CANADA FX DEBT-C$ weakens to fresh 4-year low on expectations of dovish BoC

* Canadian dollar at C$1.0948 or 91.34 U.S. cents
    * Focus on central bank Jan. 22, dovish expectations
    * Bond prices mostly lower across the maturity curve

    By Andrea Hopkins
    TORONTO, Jan 14 (Reuters) - The Canadian dollar continued to
weaken on Tuesday, falling to a fresh four-year low against its
U.S. counterpart as investors remained concerned ahead of next
week's Bank of Canada interest rate decision and policy
    With the currency flirting with the psychologically
important C$1.10 level, traders said momentum remained against
the commodity-linked Canadian dollar after weak economic data
last week and concern about next week's central bank meeting.
    "We got to a new low today, which suggests there is ongoing
downward momentum on the Canadian dollar," said Camilla Sutton,
chief currency strategist at Scotiabank. 
    "It is ... based on everything from a fundamental shift
after disappointing data last week, ongoing positioning to be
short Canada, the outlook for the Bank of Canada on the 22nd and
expectations that Governor Poloz will continue to sound very
    The Canadian dollar ended the North American
session at C$1.0948 to the greenback, or 91.34 U.S. cents, well
below Monday's North American close at C$1.0846 to the
greenback, or 92.20 U.S. cents.
    It fell as far as C$1.0960, the currency's weakest level
since October 2009, passing the nadir reached on Friday after
the Canadian government released a dismal December employment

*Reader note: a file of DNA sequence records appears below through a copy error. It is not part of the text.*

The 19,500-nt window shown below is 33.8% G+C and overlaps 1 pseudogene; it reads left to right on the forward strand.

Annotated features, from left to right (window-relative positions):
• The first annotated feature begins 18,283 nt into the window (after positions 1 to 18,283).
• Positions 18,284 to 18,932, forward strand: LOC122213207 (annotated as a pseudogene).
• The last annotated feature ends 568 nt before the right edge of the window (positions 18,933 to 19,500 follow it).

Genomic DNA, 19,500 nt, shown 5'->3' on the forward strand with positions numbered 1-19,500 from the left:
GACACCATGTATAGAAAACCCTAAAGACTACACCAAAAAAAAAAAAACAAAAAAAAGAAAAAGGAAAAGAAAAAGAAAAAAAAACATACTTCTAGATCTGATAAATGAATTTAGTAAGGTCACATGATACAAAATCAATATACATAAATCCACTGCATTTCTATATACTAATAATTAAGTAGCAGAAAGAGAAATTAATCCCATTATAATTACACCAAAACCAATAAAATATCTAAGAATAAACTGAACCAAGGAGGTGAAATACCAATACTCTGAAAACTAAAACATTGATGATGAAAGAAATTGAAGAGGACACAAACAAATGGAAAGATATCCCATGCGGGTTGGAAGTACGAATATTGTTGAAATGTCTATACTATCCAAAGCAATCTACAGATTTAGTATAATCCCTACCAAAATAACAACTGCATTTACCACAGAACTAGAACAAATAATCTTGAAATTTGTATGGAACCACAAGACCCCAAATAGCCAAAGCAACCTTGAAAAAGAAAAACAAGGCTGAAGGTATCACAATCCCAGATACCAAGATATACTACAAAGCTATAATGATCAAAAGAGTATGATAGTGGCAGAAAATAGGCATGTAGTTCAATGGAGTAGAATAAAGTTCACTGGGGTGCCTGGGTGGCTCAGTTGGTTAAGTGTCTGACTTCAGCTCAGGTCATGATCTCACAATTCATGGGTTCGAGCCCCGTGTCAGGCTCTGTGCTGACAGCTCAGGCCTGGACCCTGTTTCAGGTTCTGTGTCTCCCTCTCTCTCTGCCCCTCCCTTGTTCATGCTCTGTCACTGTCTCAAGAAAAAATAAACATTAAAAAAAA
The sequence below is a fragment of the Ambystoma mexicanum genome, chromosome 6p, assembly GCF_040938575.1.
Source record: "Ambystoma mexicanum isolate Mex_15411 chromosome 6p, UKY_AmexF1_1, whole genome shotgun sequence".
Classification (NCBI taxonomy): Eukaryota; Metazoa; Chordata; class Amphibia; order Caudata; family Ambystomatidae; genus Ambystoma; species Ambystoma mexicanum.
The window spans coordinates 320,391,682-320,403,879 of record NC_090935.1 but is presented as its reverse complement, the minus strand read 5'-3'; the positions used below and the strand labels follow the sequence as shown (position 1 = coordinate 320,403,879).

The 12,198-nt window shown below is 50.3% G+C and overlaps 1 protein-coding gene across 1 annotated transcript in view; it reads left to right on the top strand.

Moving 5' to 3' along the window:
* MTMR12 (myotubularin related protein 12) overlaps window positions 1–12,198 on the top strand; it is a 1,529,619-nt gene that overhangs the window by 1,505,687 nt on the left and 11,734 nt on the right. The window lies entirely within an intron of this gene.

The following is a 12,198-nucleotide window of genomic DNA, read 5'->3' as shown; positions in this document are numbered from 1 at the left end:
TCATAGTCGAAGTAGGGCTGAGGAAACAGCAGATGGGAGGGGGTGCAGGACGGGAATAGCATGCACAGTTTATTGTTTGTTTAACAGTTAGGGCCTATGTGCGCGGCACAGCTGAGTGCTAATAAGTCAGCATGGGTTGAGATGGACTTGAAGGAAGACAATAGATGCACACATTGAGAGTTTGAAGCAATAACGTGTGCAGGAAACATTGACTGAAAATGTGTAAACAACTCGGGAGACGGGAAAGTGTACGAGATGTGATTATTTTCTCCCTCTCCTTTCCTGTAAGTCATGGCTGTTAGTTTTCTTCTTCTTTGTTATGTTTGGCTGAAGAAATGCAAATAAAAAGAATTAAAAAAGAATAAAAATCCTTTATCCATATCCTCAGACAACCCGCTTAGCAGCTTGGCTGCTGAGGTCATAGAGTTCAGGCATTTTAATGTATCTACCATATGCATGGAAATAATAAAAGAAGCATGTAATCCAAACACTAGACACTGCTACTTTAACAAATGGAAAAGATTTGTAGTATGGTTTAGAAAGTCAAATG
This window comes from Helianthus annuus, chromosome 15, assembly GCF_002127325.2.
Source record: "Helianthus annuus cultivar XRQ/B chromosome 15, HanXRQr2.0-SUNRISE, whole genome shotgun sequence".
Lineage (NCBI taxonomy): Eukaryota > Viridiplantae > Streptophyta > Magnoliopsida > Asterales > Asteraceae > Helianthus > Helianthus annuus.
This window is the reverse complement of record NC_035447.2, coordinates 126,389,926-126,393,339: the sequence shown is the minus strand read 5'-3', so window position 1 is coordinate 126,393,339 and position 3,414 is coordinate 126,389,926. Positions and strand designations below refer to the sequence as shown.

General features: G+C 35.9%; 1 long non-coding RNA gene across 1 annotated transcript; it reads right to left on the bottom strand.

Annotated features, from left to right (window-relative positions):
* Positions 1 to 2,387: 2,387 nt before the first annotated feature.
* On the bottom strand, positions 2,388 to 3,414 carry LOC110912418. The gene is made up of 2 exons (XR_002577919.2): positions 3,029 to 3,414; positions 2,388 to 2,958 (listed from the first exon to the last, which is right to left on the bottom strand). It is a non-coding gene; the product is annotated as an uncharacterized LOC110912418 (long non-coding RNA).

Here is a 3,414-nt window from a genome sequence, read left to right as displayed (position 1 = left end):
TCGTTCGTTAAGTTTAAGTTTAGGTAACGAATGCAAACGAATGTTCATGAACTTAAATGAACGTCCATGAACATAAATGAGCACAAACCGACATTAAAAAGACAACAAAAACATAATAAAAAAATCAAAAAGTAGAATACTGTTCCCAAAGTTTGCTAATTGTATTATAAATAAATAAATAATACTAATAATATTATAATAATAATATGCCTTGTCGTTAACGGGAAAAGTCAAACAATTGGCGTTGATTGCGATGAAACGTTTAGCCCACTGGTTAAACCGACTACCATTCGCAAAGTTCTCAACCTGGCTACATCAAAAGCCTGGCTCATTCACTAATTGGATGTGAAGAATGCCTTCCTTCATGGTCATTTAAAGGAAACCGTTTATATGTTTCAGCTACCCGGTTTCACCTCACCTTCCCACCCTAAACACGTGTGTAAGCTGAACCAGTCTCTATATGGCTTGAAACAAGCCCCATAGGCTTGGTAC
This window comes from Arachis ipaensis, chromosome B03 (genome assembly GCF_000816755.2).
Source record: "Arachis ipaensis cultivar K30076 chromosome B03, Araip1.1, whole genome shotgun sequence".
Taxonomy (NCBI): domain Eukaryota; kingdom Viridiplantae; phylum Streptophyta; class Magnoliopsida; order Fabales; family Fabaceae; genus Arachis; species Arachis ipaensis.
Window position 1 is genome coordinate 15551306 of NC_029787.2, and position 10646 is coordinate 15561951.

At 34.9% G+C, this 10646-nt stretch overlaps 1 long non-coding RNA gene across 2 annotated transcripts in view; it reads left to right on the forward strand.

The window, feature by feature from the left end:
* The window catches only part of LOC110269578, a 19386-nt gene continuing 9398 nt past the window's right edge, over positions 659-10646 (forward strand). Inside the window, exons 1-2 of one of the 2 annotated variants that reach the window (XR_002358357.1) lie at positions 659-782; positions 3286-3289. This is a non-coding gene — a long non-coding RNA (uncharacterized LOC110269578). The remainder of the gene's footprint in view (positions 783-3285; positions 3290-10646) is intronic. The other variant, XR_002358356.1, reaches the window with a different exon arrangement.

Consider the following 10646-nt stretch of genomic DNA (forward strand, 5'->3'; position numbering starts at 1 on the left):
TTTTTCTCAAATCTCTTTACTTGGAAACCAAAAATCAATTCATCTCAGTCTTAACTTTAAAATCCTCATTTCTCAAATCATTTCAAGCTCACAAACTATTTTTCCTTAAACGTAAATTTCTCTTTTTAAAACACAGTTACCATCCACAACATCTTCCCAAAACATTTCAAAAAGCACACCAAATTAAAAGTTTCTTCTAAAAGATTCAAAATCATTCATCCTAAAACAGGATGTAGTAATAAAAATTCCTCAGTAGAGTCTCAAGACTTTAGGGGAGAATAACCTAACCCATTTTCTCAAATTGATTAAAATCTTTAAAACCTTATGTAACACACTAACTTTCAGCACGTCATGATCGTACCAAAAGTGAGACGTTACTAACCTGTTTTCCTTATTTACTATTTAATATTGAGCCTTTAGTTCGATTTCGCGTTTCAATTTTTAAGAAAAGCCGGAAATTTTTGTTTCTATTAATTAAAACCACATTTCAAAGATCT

The jobs report fueled expectations the Bank of Canada will
maintain its recent dovish stance, one of the factors that is
seen keeping pressure on the loonie in 2014.
    The dollar also sagged after Canada's junior finance
minister, Kevin Sorenson, said Tuesday the country's
manufacturing sector was happy with the weaker currency, adding
that it presented "remarkable opportunities." 
    Scotiabank's Sutton said a drop to the C$1.10 level would be
a significant development, particularly for exporters who had
struggled to compete when the Canadian dollar was at parity, and
often stronger, than the U.S. currency.
    "C$1.10 is psychologically very important, it's a very key
whole number - a full 10 cents away from parity, which is a big
deal if you are an exporter... a 10 percent depreciation in CAD
since parity really does shift the economics for Canadian
exporters," Sutton said.
    Canadian government bond prices were mostly lower across the
maturity curve, with the two-year bond down 4
Canadian cents to yield 1.057 percent and the benchmark 10-year
 down 26 Canadian cents to yield 2.577 percent.